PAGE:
Consolidating vs Refinancing Student Loans

When it comes to the transition from adolescence to adulthood, student loans can be a major cause of anxiety among young adults. The amount you will need to pay to attend college can be breathtaking–in a terrible way. You might spend many years paying these seemingly never-ending loans. The good news is that you can relax for a second, because you are not powerless in this situation. There are options to help you with your student loans, and they might make your life a lot easier in the long term.

Two popular choices you can make when your student loans start giving you a headache is to either consolidate or refinance them. These terms might be confusing, though. They are often used interchangeably, and it is not uncommon to find someone stating that both are virtually the same. There are some basic differences that you need to take into account when you come across the terms “consolidate” and “refinance” accompanied by the dreaded “student loans.”

Consolidating means you will combine multiple student loans into a single loan. To do this, you can ask for either the federal government or a private lender to aid you. By going to the federal government, your new student loan will also have a new rate. It will be a weighted average of your old loans. If you go to a private lender, you will have the choice to negotiate this new rate to be lower than your previous ones. A benefit of consolidating your student loans is that you will have lower monthly payments. The bad news is that this means you will also pay for your new loan for a much longer period, and you might have to pay more interest over the life of the loan.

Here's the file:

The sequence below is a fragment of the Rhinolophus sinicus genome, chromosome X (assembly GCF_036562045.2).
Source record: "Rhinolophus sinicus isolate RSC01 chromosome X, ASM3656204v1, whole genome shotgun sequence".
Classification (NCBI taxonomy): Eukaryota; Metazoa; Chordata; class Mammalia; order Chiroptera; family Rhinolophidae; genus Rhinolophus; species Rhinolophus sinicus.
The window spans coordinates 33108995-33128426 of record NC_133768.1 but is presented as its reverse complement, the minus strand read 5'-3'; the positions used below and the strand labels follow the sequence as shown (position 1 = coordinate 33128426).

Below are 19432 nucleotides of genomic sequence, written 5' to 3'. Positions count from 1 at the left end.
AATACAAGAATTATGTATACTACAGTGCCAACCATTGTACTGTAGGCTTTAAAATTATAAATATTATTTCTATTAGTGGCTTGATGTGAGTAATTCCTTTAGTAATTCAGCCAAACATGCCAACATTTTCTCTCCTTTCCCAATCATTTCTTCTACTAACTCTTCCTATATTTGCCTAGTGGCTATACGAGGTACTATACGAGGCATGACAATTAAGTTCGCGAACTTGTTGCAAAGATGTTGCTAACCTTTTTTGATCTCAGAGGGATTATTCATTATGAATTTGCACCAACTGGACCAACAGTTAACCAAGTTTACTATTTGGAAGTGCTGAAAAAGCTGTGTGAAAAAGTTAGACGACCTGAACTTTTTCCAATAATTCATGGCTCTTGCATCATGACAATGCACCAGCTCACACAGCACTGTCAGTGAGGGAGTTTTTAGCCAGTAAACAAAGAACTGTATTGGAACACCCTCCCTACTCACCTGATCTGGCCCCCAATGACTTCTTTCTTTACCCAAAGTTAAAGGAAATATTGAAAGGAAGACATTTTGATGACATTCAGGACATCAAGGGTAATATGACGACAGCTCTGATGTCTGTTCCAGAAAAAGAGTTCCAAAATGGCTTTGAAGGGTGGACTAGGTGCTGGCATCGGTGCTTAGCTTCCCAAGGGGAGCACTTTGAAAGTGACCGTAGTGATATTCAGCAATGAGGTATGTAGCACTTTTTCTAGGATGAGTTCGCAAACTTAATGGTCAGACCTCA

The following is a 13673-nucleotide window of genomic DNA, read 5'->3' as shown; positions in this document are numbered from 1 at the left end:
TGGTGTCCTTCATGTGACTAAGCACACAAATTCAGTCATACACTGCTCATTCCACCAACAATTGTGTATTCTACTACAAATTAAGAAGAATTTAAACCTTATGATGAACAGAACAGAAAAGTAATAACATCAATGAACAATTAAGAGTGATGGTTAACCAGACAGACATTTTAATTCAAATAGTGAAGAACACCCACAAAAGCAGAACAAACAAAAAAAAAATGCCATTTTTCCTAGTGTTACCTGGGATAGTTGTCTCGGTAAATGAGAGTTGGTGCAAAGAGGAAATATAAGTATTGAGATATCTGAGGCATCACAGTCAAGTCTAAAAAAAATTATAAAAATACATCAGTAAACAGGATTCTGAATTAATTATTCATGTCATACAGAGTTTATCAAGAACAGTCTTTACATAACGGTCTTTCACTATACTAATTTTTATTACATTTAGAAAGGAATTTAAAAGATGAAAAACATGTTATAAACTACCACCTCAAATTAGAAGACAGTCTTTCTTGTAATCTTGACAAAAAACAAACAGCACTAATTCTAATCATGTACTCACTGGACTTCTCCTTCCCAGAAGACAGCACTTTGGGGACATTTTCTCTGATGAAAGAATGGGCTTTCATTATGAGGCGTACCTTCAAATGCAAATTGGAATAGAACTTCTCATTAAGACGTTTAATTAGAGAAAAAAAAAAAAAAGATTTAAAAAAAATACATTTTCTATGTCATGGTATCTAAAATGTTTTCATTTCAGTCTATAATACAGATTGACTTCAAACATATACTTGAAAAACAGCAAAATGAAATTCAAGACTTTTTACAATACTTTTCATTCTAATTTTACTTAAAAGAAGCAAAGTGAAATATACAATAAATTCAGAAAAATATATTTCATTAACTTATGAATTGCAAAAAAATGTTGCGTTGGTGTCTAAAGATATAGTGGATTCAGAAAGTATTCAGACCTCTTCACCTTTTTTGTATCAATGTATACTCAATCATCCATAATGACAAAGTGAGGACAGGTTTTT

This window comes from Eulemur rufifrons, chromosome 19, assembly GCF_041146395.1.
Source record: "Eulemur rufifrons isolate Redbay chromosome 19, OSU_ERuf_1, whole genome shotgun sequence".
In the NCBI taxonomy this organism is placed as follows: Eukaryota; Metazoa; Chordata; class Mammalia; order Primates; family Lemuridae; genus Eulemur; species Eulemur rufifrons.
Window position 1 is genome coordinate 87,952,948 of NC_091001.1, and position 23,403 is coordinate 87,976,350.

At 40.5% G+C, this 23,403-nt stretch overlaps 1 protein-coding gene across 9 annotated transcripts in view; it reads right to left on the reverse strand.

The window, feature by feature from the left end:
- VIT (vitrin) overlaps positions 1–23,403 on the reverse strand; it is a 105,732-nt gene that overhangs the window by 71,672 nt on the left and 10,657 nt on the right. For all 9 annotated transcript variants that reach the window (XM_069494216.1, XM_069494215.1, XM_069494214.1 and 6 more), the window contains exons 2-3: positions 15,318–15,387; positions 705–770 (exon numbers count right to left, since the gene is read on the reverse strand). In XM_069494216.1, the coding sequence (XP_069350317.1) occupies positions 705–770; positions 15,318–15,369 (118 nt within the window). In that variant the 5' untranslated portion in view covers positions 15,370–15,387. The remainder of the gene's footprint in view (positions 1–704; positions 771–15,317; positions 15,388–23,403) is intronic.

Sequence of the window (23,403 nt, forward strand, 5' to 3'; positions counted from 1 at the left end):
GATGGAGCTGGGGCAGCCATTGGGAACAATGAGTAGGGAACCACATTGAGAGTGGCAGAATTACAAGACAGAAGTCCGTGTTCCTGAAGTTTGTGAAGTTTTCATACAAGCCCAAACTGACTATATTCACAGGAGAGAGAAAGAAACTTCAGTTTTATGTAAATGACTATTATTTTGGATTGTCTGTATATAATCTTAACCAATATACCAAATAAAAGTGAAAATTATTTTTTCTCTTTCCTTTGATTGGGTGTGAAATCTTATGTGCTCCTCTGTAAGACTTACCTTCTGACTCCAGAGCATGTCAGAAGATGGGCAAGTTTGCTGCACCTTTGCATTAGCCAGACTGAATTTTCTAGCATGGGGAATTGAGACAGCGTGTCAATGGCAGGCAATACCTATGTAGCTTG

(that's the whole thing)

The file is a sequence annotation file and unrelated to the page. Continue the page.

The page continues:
Refinancing means you are applying to a new loan–under new terms–to pay for your older loans. You will be able to ask for a lower interest rate in this case. If your financial situation improved since your very first student loan, this is a good choice of action. By refinancing your student loans you will get some benefits, such as lowering your monthly payments, shortening your loan term and getting rid of your debt sooner, enjoying one simplified monthly bill, and choosing a variable rate interest loan. The bad news, in this case, is that the only way to refinance your student loans is with a private lender. Federal loans offer you certain protection that you will not find with private lenders, such as the Public Service Loan Service and income-driven repayment plans.

Which one of these options is better, though? That depends on your situation. After knowing exactly what consolidating and refinancing your student loans mean, you can make a more informed decision. This decision will vary greatly for each individual, and it is one only you can make. You can also opt to not change anything about your student loans either. You do not need to consolidate or refinance them if you don’t feel like it is the best course of action. That’s one perk of being an adult–you get to make choices on your own now.

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